Now, we move into the bulk of the features. There are two commentaries included here. The first features the cast and crew of the movie, including producer Jerry Bruckheimer, Michael Bay, Willis and Affleck. The commentary was not recorded at the same time, but was spliced together from separate interviews. It works very well in this case, however, with Affleck being hilarious in taking the time to crack on virtually everyone he worked with on the movie, and himself as well. You'll learn a lot about the making of the movie, and you'll be entertained, which I think should be the aim of any good commentary.

The second commentary features cinematographer John Schwartzman, NASA consultant Dr. Joe Allen, and asteroid consultant Ivan Dekey. It seems as though the filmmakers listened to the advice of these men and then did what they wanted to anyway. Much of the track is used to point out errors in the making of the film. It's very illuminating to realize that the technical consultants caught some of the more obvious errors in the movie, but there wasn't much that they could do about it.

The second disc in this set is solely a supplements disc, and it is a good one. We start with a gag reel that runs about eight minutes and is worth the price of the disc by itself. This definitely shows that the set of the movie wasn't all fun and games. Next are several deleted scenes, all of which are fairly brief, and not integral to the movie. However, one scene would have been interesting had it been left in the movie, and given some more depth to Steve Buscemi's character.

Next is a series of storyboards that depict how the "armadillo jump" and "rock storm" scenes were laid out. There is a series of special effects featurettes where the making of some of the more complicated scenes in the film were laid out. There is also a production design featurette in which production designer Michael White talks about creating the distinctive look of "Armageddon". There is also a design gallery included which features the creation of some of the more noticeable elements, including the spacesuits and the shuttle itself.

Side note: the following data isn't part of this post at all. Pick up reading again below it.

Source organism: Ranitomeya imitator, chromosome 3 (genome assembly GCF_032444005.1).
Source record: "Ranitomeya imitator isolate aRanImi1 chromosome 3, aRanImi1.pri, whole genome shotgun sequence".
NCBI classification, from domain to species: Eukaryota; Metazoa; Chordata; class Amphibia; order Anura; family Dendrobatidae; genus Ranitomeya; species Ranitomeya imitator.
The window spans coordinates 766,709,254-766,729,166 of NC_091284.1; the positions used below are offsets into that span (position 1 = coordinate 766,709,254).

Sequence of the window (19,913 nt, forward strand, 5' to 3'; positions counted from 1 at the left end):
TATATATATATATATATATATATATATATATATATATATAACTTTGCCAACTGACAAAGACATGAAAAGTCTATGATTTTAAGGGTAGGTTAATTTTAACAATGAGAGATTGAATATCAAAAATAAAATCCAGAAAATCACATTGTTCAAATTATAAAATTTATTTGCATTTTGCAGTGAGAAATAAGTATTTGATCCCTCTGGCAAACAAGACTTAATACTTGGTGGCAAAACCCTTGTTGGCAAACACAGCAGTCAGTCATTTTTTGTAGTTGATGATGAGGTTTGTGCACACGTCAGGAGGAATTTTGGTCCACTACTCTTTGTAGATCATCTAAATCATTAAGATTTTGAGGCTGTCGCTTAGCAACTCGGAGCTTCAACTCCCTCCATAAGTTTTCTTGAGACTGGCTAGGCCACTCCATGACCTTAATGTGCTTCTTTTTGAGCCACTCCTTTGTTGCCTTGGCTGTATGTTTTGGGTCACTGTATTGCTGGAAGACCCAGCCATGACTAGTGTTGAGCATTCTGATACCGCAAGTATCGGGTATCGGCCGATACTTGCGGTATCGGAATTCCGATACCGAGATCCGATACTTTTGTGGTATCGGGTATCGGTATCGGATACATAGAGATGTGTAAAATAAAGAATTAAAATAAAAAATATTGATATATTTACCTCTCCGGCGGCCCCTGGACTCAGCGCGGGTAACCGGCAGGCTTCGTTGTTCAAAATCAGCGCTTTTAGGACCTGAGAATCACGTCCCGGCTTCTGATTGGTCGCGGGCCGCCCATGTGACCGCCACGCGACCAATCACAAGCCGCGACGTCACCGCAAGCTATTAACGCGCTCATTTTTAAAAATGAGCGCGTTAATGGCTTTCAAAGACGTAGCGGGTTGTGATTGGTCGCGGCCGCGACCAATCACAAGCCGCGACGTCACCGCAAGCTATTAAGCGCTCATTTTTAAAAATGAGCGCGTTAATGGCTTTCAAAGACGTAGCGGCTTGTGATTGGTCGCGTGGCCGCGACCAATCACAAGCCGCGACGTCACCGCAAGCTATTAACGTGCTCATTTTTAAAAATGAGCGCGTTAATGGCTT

Rounding out the disc is the marketing section, which features an inordinately large amount of trailers and TV spots. Literally every ad that was made for this movie is in this section. Finally, there is the "I Don't Want To Miss A Thing" section, which features the song that was so important to the success of the movie. The video is included here, along with a very brief Aerosmith interview, and a promo ad for the soundtrack. My only complaint here is that the interview and the video are not encoded on separate chapters, so that every time you want to watch the video, you have to sit through the interview. Not a major problem, but still mildly annoying.

This movie is definitely an acquired taste. It's one of those movies where upon first viewing, you will either like it or hate it, there really isn't any middle ground. However, the spectacular presentation of the movie should definitely serves as incentive for a purchase. The video and audio are both superb, and the features are jam-packed. The only question is if it's worth the higher price than the movie only disc. If you're buying it for the movie and could care less about the features, then probably not. But if you are interested in the features at all, then definitely get this version, it's well worth it. Strong recommendation for those that have seen the movie and liked it, as well as feature buffs. Recommendation to rent for everyone else.

(3.5/5, NOT included in final score)